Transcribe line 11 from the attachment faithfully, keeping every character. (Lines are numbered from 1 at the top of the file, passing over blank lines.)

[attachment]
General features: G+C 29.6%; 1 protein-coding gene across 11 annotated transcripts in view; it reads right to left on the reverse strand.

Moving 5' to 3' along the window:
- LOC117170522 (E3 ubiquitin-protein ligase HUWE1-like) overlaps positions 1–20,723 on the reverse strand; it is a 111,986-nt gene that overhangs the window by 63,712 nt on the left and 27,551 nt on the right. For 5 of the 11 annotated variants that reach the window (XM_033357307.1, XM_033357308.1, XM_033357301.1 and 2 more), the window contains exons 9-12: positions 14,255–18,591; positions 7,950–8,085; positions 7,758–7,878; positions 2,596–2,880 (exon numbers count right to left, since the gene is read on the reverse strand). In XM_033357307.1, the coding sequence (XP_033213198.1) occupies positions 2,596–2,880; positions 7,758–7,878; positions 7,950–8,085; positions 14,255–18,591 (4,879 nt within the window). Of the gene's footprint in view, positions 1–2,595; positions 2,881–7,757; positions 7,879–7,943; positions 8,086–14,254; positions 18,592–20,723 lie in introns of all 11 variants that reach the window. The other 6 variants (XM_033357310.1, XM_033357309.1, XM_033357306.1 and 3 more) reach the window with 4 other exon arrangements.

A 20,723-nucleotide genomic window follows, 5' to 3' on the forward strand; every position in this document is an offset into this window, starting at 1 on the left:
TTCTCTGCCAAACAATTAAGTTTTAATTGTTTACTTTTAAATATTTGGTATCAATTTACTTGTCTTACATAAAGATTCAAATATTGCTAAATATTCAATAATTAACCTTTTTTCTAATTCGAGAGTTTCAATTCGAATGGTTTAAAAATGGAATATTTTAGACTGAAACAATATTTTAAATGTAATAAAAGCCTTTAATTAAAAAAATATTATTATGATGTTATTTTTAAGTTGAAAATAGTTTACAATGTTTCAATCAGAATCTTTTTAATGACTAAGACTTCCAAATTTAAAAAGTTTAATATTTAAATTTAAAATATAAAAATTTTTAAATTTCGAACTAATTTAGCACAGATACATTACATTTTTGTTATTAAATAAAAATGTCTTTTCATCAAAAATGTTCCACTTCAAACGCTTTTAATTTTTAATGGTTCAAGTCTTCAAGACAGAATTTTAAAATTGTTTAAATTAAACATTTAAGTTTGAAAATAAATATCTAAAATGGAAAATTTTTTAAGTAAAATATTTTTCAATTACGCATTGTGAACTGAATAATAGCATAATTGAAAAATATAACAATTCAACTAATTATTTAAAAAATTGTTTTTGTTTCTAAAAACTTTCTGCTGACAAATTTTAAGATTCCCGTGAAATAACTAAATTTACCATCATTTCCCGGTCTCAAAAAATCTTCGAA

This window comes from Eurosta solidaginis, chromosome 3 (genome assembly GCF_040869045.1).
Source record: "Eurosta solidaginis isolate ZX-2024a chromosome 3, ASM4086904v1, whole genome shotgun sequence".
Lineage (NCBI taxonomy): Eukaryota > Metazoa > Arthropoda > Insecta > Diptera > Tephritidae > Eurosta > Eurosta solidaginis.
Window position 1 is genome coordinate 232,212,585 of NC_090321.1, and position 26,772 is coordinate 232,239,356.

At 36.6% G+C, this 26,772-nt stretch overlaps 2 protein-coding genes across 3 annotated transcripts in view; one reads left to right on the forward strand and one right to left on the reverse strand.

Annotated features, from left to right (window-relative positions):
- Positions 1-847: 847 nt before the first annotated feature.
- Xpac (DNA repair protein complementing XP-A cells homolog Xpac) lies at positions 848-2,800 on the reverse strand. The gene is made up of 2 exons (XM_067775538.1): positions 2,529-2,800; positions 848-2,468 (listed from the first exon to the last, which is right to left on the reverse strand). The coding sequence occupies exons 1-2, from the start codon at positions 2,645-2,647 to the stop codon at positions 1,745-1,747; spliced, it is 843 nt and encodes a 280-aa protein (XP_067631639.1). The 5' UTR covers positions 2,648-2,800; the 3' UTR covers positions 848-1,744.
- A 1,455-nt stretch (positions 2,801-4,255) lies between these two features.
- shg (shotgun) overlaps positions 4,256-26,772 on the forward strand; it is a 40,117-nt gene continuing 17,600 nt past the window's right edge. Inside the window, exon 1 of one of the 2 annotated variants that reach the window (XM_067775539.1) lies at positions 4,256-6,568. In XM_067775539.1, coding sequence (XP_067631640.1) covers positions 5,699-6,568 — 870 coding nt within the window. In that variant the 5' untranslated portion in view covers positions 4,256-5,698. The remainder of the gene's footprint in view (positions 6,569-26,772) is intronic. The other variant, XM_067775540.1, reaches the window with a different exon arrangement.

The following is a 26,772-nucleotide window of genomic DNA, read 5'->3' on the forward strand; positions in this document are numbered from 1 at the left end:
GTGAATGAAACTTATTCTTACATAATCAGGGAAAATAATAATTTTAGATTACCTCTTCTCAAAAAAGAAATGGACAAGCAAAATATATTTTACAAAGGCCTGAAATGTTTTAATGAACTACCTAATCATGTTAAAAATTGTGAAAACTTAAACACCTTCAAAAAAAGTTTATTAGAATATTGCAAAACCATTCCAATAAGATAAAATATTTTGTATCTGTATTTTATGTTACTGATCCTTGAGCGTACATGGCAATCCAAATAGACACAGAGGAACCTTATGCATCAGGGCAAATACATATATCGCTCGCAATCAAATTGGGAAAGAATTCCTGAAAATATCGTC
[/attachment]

Annotated features, from left to right (window-relative positions):